Monday, February 9, 2009
In a world in which most of our systems, from food to education to health to commerce, are either under significant pressure (buy any peanut butter lately?) or have broken down altogether (how’s your mortgage application coming along?) there is a lot of emphasis on getting to the “right solution”.
But while we may not know what all the solutions are, we’d submit that we collectively do know how to build the right solutions, and that the process knowledge is at least as important as the solutions themselves, because it’s replicable.
The partners at Collective Invention have worked together a long time, though our collaborations have taken different forms over the years. Arnold and I met as co-founders of The Idea Factory, now a Singapore-based company started here in San Francisco in 1997; it was here that we hosted Clark’s UC Berkeley design students and recruited Fiona to build our ethnographic research practice. Meanwhile, other longtime professional friendships, such as those with Jamais Cascio and Adam Kahane, grew out of our all having had the good fortune to work at Global Business Network (GBN) in the mid 1990’s.
The fact that we have collaborated in widely varied settings over time has helped us collectively to reflect on our work, and as part of Collective Invention’s mission we’d like to share some of our working hypotheses about the practices and principles that support innovation in the social sectors. I invite you to add your own thinking to the mix, and meet others with similar preoccupations, by getting involved in the practices and principles group on the Innovation for the Common Good discussion forum.
First of all, we define collective invention as diverse problem-solvers engaging productively together to generate breakthrough solutions. It’s what the X-Prize seeks to incent through offering prizes: “radical breakthroughs to benefit humanity.” And it’s what we seek to do with reliable processes for collaborative innovation. That’s a powerful combination: it will take both funding and technical support to blast open the problems we face and build new solutions together.
Clark, in his earlier blog post, has begun to lay out some parameters for design thinking. Our experience tells us that there are additional principles that provide the underpinning for collective invention in the social sectors:
Innovation for the common good demands focused cooperation between policy-makers, funders, researchers, leaders, and facilitators. The sheer scale of social problems, and the potential for doing harm through ill-conceived projects, requires the influence of policy-makers, the human-centered focus of qualitative research, the energy of venture funding, the topview of enlightened leadership and the process know-how of program facilitation. None of these factors on its own will catalyze real breakthroughs in healthcare, education or sustainable development, but together we can remake the landscape.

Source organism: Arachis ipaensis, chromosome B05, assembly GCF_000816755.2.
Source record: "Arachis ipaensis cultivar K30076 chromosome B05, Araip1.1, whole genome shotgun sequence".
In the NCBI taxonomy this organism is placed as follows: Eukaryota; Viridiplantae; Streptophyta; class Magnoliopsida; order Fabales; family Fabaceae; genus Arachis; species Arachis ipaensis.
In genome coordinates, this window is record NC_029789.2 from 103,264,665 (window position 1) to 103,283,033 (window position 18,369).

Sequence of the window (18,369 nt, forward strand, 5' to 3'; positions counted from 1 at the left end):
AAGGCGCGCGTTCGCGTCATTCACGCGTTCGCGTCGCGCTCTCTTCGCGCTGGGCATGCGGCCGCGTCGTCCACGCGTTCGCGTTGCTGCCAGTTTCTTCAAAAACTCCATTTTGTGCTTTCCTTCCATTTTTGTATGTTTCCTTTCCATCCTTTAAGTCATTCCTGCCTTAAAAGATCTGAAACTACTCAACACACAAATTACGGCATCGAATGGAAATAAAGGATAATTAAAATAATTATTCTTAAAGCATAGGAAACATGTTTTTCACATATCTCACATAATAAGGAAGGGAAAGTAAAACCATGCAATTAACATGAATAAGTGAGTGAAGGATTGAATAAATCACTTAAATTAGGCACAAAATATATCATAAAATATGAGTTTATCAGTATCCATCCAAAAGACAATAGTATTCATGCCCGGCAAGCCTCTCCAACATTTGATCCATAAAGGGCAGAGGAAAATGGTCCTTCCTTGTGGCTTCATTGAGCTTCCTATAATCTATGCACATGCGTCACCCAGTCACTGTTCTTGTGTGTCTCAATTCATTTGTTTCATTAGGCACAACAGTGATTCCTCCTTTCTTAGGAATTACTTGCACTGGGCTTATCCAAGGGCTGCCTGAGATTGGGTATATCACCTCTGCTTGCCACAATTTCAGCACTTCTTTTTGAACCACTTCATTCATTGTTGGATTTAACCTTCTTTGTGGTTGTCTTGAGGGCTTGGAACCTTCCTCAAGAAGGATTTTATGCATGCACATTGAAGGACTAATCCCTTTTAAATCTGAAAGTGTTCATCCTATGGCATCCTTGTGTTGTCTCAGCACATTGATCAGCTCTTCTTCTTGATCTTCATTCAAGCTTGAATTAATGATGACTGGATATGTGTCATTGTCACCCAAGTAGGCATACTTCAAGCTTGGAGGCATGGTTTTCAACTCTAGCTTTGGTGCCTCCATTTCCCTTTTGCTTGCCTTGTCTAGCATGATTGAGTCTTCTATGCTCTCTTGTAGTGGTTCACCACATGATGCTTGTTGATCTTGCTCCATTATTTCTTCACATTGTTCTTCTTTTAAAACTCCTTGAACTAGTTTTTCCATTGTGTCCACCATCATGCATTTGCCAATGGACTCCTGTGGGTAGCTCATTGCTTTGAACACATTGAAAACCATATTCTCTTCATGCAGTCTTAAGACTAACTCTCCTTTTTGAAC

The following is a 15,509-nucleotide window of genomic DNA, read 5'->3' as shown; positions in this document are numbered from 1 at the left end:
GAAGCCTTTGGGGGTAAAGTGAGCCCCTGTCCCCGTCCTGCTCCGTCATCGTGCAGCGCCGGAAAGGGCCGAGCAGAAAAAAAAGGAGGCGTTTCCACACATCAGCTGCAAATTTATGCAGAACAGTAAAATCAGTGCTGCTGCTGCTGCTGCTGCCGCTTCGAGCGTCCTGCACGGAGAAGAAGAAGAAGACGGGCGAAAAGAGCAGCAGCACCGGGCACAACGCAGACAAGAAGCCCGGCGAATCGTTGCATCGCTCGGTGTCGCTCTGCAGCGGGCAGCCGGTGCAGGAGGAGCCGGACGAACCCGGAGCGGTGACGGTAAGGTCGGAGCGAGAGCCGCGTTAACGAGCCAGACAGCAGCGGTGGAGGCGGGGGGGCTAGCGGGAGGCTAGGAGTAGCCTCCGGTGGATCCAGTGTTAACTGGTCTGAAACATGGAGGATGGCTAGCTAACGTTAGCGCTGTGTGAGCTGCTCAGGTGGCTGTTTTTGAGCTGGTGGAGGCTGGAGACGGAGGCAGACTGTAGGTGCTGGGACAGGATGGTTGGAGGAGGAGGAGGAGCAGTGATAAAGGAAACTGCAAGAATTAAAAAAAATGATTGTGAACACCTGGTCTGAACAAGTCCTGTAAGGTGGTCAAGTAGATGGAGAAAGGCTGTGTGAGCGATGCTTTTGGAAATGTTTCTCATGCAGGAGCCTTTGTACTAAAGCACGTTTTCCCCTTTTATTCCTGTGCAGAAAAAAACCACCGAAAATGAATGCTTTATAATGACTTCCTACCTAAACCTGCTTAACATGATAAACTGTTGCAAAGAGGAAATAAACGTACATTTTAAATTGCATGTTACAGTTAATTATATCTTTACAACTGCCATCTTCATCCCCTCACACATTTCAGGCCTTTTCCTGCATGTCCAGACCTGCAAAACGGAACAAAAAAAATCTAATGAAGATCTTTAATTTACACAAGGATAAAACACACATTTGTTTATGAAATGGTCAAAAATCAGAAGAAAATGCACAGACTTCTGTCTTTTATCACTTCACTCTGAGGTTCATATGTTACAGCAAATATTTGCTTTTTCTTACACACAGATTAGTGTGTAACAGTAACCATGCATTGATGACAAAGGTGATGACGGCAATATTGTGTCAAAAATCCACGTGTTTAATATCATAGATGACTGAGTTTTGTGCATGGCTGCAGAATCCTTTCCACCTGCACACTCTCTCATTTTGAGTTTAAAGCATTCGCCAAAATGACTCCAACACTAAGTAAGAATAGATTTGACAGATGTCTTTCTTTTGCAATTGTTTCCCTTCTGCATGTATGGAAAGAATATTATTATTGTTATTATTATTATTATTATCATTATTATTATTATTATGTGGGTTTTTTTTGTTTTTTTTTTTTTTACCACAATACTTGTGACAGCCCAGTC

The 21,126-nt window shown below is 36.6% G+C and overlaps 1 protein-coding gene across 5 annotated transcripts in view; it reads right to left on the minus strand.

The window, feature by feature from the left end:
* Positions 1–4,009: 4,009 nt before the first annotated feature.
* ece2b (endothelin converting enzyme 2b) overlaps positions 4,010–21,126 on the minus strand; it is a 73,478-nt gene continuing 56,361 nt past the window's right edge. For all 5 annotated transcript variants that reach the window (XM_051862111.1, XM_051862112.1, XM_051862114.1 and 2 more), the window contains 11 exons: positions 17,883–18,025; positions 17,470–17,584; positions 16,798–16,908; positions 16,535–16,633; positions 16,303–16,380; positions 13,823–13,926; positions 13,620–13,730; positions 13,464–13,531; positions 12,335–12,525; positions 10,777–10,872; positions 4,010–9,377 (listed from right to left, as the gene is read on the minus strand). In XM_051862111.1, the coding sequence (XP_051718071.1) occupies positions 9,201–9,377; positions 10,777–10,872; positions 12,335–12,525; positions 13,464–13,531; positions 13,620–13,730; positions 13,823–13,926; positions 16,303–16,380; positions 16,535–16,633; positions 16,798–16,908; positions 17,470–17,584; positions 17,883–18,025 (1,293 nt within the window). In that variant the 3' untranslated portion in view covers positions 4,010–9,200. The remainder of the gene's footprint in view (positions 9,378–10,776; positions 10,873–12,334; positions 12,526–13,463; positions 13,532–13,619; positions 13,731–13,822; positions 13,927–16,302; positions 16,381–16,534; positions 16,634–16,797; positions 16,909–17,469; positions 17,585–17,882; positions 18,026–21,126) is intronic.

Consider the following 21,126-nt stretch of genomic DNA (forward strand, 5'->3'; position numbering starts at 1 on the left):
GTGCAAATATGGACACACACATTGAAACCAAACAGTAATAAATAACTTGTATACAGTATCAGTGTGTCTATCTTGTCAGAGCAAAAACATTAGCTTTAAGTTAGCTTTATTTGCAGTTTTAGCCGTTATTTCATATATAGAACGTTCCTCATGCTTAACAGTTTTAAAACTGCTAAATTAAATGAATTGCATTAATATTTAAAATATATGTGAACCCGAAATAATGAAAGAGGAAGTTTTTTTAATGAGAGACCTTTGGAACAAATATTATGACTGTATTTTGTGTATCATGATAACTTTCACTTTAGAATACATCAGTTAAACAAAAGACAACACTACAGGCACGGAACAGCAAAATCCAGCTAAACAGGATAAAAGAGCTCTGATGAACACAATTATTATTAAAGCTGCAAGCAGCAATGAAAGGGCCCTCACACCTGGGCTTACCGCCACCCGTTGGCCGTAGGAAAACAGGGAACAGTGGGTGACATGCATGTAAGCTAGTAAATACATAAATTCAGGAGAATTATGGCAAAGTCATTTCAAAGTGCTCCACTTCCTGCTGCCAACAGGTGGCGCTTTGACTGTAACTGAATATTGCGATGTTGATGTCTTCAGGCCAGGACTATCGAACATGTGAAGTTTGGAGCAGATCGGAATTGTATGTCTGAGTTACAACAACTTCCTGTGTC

Confident leadership creates the conditions in which risk and error actually result in better solutions. Risk, error and deviation from the norm are pre-conditions for innovation, and leadership must advocate for them. Peter Diamandis, founder of the X Prize, says “especially in the scientific community, people are stuck in how they approach problems. The day before something is a breakthrough it was a crazy idea. If it wasn’t crazy yesterday, it isn’t a breakthrough today. And breakthrough ideas can sometimes be embarrassing if they don’t immediately lead to results.” Perhaps even more around pressing social problems than in the private sector, where innovation practices have been cultivated, leadership must model tolerance for and yes, even advocate for risk, error and deviation from the norm.
Good process generates a productive rhythm between collective intelligence and individual creativity. While experience is the only path to mastery here, there are ways to know when a team needs to be hived off or opened up; when an individual problem-solver needs to work independently and when s/he is ready for new perspectives; when and how to crowdsource and when and how to make meaning from the resulting data. Maybe this is, in part, what Daniel Pink means when he talks about symphony as a skill for this conceptual age.
Innovative teams are cognitively diverse. While it is easier to point to and to accomplish other forms of diversity—geographic, religious, gender, ethnic—when we are building breakthrough solutions what we most care about is cognitive diversity: differing mental models and problem-solving habits. A hypothesis: collective invention requires the ability to identify these differences, recruit participants accordingly, and to provide teams the tools to exploit cognitive diversity.
Mindful organizations, groups and teams are sensitive to their environments. A creative group is mindful of detail and adaptive to changes in the world around them. Collective mindfulness is about the ability to scan for signs of change and monitor particular signals at the same time.
The opportunity of our age is to use both silicon-based and social technologies to illuminate new possibilities. We have the technical know-how to surface and share data from virtually any source. Combined with process knowledge born out of design and organizational development, this gives us the capacity to invent, explore and rework solutions at a scale and speed never before possible. This opens up the potential for new forms of collaboration between technologists, designers and laypeople with shared investments in social innovation.